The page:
Christian symbols: lions, eagles, and hearts
Earliest coins from the times of Jogaila's rule feature a portrait of the Virgin Mary on obverse and symbols of a lion and a knot, or two interwoven hearts, on their reverse. Other types of coins bear the image of an eagle on one side and that of a lion on the other. A little later, the country started minting coins with a lion or a leopard on one side and a double cross on a shield of the other.
All these symbols used on coins are related to the Christianity and the Christianisation of Lithuania. The symbol of the Virgin Mary, encircled by the legend in Latin, MAGNA REGINA (The Great Queen), apparently had been borrowed from the German Order which considered the Virgin Mary its patron. A lion, linked to Jesus Christ, was a symbol of a supreme ruler throughout the Christendom. A knot was a symbol of protection for Orthodox Christians in the east. This means that the symbols appearing on Lithuanian coins were supposed to show to Christians both in the West and in the East that Lithuania was already a Christian country under protection of the Highest.
An eagle, although used for a short time, and a lion both were symbols of Christianisation of the country offering allusions to Jesus Christ. Just like in other European countries, the symbols of a lion and an eagle gradually transformed into symbols of rulers and their realms.
The double cross and the Columns of Gediminids arrived from Byzantium
Just several years after Jogaila minted the first Lithuanian coins, his own symbols began replacing religious ones. Jogaila's personal sign, a double cross on a shield, becomes an essential image on coins. The ruler's emblem first emerges on coins bearing the image of a lion, and later finds its place on a multitude of coins with a rider.
The double cross became Jogaila's personal sign right after he had been baptised as Wladyslaw II. The symbol arrived in Lithuania through Hungary because Jadvyga, the daughter of Louis the Great, the King of Hungary and Poland, was the Queen of Poland and married Jogaila. Hungary, in turn, adopted the double cross from Byzantium in the late 12th century. In the honour of the Hungarian king Ladislaus I, the double cross has been declared the symbol of Saint Ladislaus.
Jogaila, who took the name of Wladyslaw during his baptism, simultaneously adopted the symbol of double cross as his personal sign. On coins, the double cross was meant to manifest the ruler, but it also conveyed a certain religious message because the double cross was the symbol of Christianisation in the Western European heraldic tradition.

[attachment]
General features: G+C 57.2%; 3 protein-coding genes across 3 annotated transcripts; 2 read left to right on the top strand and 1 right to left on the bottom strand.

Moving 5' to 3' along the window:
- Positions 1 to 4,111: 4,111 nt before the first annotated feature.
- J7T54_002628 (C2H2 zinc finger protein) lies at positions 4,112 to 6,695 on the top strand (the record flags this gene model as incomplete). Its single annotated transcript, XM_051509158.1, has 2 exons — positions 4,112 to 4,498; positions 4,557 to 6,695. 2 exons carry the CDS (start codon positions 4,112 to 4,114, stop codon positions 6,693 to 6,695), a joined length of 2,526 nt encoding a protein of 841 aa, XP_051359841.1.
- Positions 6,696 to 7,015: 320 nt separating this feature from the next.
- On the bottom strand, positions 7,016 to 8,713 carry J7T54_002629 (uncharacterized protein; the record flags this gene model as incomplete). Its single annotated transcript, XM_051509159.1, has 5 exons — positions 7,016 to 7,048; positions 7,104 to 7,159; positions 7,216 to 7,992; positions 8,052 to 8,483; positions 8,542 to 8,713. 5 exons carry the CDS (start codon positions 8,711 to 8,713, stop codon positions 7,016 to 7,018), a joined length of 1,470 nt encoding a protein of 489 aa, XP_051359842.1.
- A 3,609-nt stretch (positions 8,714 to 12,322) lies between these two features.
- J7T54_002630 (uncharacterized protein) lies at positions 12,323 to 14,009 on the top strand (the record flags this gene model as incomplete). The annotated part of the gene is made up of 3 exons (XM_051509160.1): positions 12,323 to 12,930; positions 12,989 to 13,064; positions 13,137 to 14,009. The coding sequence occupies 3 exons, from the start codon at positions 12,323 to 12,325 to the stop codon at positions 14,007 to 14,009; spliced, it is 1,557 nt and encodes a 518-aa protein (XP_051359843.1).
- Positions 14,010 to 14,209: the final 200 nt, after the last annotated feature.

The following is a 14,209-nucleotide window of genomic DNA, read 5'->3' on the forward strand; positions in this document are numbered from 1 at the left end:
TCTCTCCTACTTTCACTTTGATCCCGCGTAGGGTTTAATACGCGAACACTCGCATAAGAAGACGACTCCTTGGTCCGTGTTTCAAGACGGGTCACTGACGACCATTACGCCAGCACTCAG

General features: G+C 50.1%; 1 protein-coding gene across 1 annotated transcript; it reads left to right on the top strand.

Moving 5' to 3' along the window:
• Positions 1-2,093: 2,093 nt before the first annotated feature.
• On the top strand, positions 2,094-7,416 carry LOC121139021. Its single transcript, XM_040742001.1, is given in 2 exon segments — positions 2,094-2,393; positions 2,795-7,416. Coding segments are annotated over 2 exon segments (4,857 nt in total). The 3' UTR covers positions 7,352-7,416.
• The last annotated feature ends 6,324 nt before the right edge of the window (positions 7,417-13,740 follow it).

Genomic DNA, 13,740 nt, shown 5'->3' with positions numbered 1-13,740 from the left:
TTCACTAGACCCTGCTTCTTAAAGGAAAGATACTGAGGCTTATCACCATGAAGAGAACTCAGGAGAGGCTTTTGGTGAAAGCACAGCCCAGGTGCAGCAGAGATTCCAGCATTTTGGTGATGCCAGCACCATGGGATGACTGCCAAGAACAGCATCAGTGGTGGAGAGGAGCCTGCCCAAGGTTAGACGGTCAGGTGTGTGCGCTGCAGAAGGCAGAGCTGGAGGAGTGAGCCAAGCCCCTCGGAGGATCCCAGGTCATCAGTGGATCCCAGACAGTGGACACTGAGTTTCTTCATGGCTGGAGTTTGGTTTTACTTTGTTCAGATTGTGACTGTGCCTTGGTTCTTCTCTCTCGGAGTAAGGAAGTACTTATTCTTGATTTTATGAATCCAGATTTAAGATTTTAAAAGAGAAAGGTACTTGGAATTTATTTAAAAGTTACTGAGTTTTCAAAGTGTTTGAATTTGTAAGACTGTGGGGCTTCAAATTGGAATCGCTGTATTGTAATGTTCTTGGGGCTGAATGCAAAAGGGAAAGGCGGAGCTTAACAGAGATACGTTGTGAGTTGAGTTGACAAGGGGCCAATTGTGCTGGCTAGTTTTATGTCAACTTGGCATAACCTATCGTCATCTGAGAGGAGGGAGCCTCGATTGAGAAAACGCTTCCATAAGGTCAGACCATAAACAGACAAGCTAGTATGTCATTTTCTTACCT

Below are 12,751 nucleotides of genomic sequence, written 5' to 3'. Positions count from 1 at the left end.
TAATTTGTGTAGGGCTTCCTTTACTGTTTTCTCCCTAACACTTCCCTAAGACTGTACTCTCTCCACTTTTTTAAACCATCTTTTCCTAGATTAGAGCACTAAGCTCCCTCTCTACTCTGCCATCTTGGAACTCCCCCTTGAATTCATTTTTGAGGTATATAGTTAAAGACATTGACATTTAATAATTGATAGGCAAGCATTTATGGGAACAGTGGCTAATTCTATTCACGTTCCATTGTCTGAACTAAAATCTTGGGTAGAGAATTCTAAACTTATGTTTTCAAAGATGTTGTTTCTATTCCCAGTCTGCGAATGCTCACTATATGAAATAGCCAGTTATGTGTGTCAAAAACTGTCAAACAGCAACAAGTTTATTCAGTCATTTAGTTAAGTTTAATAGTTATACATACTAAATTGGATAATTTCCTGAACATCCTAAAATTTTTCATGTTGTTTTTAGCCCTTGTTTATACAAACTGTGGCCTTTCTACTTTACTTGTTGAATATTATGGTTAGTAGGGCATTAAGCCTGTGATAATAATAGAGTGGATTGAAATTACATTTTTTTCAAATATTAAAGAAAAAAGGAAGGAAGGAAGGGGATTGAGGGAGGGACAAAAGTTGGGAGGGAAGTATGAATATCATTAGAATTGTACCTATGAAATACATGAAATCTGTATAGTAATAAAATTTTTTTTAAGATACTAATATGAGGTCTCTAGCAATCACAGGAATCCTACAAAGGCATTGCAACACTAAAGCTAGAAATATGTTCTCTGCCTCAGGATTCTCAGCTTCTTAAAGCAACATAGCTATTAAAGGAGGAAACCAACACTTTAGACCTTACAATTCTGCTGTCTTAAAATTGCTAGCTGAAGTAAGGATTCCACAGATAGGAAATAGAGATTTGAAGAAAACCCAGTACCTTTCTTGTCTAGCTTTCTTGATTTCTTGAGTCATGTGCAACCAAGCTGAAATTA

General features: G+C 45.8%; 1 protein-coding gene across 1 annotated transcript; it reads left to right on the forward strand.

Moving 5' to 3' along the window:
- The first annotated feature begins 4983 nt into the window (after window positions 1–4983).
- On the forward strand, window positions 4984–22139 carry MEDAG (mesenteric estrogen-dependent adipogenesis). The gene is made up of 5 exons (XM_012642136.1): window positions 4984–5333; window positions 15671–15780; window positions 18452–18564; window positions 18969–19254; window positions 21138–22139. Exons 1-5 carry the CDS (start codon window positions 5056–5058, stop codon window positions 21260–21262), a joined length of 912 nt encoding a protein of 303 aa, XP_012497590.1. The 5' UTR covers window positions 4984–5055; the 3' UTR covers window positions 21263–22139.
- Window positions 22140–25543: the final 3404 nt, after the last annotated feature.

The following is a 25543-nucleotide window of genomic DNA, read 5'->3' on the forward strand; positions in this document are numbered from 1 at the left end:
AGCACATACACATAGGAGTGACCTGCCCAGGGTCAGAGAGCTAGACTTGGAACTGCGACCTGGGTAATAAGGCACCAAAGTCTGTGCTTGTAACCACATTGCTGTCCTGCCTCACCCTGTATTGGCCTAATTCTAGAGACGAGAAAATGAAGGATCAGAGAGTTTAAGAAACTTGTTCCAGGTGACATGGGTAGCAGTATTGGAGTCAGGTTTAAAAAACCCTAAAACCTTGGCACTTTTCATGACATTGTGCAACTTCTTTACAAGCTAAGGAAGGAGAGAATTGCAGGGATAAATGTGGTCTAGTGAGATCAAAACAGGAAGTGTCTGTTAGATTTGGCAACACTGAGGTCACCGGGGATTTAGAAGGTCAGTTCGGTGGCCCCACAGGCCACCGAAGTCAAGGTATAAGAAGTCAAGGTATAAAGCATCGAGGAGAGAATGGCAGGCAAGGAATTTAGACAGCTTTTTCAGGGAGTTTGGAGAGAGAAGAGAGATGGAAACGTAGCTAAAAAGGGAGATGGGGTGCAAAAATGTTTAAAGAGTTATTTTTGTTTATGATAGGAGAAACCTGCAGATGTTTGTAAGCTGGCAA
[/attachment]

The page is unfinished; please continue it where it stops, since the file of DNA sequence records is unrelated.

Meanwhile the image of a rider stood for a ruler. The horseback knight was an emblem of the dynasty too, and this is why the rider appears on coins minted by later rulers, including Vytautas, Casimir IV Jagiellon, Alexander Jagiellon, and Sigismund I the Old. In addition to that, the rulers had a one more heraldic symbol, the so-called Gediminid Columns.
The Columns first emerge in 1397, when Vytautas was the grand duke of Lithuania. Initially that was his personal coat of arms. Later the Columns became the coat of arms of a grand duke of Lithuania. This is why this symbol appears on coins minted by Vytautas, Casimir Jagiellon, Sigismund I the Old and Sigismund II Augustus.
Ruler's signs turned into coat of arms of the state
As time passed by, the horseback knight evolved from the emblem of the dynasty to the coat of arms of the Grand Duchy of Lithuania. The process of change, however, can only be noticed analysing one-groszy coins minted by Sigismund I the Old in 1535 and 1536. As a symbol of the state, the rider always carries a shield with a double cross. This is not always true speaking of the same rider serving as a symbol of a particular ruler. The rider featured all later coins of the GDL right until 1707 when last coins were minted. Later, when Poland and Lithuania began using the same coins all over the Commonwealth, the rider still featured the new coins. As the ties with Poland were getting closer, a one more symbol of statehood, the Polish Eagle, becomes common on coins minted in the GDL. The latter tradition takes its root during the reign of Alexander Jagiellon (1492–1506).
Anyone analysing coins of the GDL will find other symbols as well. They include rulers' monograms and their dynastic coats of arms, emblems of the treasurers of the GDL, and even signs of artisans responsible for producing coin dies or of people who ran the mints.
Bibliography: E. Remecas, Vilniaus Žemutinės pilies pinigų lobis (XIV a. pabaiga), Vilnius, 2003.